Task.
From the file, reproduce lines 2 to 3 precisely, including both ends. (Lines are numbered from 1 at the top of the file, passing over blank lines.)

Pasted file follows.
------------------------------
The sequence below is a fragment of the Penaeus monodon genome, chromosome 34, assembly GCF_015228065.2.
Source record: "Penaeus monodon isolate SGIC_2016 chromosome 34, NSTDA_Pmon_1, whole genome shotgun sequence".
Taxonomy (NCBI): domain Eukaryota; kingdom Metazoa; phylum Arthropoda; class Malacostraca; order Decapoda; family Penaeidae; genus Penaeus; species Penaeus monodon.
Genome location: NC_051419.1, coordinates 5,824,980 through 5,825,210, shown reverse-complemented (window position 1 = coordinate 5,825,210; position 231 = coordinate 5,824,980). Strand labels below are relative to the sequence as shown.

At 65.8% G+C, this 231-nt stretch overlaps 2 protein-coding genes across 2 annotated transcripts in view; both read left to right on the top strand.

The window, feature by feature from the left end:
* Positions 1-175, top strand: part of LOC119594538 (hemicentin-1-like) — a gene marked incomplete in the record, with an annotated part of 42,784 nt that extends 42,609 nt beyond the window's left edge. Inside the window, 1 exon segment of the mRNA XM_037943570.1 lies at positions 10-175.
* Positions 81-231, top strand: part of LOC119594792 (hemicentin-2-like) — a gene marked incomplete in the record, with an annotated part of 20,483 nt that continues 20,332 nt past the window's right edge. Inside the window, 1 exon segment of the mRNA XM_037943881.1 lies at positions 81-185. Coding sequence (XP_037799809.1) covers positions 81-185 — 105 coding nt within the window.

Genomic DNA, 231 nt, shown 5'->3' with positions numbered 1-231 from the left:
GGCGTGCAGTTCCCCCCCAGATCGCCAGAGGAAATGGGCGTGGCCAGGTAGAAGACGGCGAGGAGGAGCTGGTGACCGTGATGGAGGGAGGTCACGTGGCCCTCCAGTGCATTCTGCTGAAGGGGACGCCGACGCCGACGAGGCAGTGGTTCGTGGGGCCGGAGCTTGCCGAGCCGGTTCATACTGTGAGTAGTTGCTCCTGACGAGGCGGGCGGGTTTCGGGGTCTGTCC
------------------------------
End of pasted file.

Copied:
Source record: "Penaeus monodon isolate SGIC_2016 chromosome 34, NSTDA_Pmon_1, whole genome shotgun sequence".
Taxonomy (NCBI): domain Eukaryota; kingdom Metazoa; phylum Arthropoda; class Malacostraca; order Decapoda; family Penaeidae; genus Penaeus; species Penaeus monodon.